BIG hammerhead schools, BIG eagle ray groups, BIG dolphin pods!

Malpelo Trip Report

It is a new year and our first trip to Malpelo Island. This year comes with many expectations and after a pleasant crossing, we arrived at Malpelo Island on a sunny morning.

Our first dive was at the Altar de Virginia and, as we had imagined, we find an entire ecosystem waiting for us under those calm waters. The groups of hammerhead sharks entering the cleaning stations on the reef were the harbingers of a great trip…

The first months of the year in Malpelo are characterized by very strong winds and currents accompanied by very cold waters and reduced visibility. Nothing was farther from reality on this occasion; the temperature was a pleasant 25-26 C (77-79 F) up to 25 meters (82 feet) on the first days of the trip, then we had thermoclines of 16 C (61 F) up to 30 meters (98 feet). But, thanks to this phenomenon, we were reacquainted with the great hammerhead schools from less than 2 meters (7 feet) away in dive sites like El Bajo del Monstruo and La Pared del Naufrago; sometimes we could see the teeth and details of their heads and eyes as they passed by. It was great to be able to appreciate the hammerhead schools of more than 200 individuals in some occasions and throughout the entire dive, which sometimes lasted for more than an hour because we did not want to stop marveling at the spectacle before us.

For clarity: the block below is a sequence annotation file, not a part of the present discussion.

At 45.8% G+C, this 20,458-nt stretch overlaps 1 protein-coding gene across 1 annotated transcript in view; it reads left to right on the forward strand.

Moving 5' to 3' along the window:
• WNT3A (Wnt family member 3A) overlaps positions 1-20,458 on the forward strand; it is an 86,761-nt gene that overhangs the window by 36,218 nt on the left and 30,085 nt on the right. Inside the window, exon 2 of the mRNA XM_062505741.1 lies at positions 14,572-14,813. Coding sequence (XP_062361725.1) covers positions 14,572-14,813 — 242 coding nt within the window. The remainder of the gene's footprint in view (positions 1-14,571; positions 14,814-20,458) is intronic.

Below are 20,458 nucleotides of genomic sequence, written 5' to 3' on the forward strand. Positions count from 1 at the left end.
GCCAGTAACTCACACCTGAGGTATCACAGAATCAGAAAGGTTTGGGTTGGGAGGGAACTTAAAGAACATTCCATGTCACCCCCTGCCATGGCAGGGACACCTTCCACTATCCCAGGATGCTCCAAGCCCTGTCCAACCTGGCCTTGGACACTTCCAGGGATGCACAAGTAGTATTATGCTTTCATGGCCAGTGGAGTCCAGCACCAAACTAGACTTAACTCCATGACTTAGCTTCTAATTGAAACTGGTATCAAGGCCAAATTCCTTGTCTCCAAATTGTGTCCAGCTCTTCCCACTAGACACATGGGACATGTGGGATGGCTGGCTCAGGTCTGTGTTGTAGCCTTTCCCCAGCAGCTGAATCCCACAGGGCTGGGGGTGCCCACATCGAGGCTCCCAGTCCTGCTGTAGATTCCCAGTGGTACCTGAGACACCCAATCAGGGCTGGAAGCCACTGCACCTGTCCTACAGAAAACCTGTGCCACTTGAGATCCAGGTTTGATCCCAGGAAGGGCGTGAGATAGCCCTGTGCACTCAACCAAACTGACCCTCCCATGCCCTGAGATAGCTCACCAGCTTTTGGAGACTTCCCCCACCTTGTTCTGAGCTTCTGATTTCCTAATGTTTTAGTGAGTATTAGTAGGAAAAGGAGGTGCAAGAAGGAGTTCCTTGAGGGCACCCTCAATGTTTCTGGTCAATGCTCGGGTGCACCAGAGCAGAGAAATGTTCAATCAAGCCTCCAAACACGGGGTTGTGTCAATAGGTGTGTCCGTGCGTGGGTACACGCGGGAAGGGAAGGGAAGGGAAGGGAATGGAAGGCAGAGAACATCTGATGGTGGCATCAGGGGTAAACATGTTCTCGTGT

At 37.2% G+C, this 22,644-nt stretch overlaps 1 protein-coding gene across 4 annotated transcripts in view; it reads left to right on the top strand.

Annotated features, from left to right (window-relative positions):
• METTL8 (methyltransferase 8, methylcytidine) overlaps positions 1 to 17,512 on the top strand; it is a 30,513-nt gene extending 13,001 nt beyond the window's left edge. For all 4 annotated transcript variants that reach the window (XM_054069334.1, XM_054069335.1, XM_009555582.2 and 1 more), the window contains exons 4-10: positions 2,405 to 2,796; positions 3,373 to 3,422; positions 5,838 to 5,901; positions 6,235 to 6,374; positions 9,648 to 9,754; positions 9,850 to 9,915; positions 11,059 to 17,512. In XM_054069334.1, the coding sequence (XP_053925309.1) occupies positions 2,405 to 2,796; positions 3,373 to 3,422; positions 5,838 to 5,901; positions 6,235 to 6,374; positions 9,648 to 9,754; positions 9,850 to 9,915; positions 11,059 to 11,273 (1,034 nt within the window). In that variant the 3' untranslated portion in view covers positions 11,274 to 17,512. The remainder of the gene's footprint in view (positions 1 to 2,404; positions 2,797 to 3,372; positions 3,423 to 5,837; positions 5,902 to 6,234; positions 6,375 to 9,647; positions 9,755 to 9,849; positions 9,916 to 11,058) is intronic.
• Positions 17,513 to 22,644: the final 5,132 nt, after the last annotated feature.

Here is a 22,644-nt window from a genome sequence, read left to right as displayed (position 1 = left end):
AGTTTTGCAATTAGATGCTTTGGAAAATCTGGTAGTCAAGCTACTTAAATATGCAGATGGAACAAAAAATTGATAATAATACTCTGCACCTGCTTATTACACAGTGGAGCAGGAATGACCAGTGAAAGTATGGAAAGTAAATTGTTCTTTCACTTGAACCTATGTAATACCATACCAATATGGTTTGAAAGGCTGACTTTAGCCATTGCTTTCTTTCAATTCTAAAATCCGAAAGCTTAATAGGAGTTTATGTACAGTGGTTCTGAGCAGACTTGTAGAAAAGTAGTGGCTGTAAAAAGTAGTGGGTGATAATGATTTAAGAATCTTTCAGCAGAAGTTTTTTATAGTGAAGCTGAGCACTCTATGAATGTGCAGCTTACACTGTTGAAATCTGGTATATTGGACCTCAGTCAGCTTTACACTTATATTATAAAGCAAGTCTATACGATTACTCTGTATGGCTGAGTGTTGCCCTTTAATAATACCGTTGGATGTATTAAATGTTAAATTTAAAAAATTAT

Another site that surprised us was La Cara de la Fantasma, where we encountered big schools of spotted eagle rays, sometimes of more than 25 individuals each. We also had groups of dolphins jumping around the boat when we were coming back from our dives, at which point we did not hesitate for a moment to put our basic equipment and jump into the water to swim with large groups of dolphins that approached us fearlessly and played with us for more than 15 minutes.

I am looking forward to what the future trips would bring us.

Jaime Orlando López Montoya
Dive Guide on MV Yemaya
Malpelo Trip Report
January 18-27, 2017